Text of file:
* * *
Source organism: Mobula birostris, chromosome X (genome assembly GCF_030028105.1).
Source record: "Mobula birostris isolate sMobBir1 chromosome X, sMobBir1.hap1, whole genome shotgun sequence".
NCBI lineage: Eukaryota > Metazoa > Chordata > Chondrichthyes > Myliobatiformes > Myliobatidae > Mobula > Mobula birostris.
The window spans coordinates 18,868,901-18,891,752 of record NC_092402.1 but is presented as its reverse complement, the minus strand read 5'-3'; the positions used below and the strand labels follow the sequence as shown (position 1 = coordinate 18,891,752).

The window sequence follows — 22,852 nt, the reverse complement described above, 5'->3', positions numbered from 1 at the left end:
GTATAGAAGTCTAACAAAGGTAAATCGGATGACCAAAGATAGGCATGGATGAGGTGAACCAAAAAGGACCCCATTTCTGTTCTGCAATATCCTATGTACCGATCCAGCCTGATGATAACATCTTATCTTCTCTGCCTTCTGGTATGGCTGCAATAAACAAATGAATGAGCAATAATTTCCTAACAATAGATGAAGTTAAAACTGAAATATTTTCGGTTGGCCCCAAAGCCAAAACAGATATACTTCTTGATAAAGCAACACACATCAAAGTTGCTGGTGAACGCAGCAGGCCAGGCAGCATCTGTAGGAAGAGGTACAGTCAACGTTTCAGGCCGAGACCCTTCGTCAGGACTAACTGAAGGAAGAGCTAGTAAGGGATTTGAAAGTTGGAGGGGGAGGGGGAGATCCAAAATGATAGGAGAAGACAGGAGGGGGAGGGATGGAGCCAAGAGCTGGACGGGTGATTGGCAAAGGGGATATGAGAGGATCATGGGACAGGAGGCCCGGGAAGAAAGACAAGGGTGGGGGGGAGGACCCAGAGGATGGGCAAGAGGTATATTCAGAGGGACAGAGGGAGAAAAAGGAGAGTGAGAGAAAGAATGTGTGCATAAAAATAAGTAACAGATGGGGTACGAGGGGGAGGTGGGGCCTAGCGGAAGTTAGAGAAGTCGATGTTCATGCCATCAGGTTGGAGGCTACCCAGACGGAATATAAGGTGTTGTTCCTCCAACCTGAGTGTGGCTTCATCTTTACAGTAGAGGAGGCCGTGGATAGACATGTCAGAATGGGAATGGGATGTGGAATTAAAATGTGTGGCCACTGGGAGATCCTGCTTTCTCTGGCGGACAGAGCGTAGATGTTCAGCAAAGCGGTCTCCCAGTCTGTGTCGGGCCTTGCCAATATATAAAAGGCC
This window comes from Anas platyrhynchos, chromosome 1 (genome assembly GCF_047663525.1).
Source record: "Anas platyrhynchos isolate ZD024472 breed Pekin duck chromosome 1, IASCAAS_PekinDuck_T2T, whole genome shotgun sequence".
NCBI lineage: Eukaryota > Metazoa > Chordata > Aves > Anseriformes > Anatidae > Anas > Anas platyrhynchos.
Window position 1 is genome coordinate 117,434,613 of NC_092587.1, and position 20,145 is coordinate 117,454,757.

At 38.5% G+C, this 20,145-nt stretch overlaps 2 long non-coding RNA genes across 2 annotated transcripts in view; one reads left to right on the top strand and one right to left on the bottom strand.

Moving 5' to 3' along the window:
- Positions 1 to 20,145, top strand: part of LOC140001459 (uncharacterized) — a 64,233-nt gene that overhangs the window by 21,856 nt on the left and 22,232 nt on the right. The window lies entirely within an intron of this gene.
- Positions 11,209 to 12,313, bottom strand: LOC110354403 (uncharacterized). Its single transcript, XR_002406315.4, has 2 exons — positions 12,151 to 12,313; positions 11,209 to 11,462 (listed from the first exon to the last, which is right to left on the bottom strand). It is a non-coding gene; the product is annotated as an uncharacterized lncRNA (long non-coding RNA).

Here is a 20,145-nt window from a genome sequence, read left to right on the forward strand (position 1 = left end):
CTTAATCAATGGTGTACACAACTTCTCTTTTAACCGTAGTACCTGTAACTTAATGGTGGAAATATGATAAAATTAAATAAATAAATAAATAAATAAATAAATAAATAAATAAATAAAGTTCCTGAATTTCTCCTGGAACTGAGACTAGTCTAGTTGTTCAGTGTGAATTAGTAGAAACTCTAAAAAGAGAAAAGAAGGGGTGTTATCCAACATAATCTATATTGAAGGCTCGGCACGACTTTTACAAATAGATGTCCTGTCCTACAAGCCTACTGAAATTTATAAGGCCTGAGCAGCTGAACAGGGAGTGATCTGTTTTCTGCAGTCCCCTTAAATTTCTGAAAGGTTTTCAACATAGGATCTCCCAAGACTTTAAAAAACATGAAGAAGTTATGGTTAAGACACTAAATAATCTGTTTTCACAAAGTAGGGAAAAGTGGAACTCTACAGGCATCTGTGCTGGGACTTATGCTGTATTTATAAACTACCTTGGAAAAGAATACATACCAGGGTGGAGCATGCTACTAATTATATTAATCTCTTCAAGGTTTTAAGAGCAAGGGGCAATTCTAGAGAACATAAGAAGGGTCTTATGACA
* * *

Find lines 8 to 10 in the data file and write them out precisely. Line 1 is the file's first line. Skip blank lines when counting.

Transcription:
Source record: "Anas platyrhynchos isolate ZD024472 breed Pekin duck chromosome 1, IASCAAS_PekinDuck_T2T, whole genome shotgun sequence".
NCBI lineage: Eukaryota > Metazoa > Chordata > Aves > Anseriformes > Anatidae > Anas > Anas platyrhynchos.
Window position 1 is genome coordinate 117,434,613 of NC_092587.1, and position 20,145 is coordinate 117,454,757.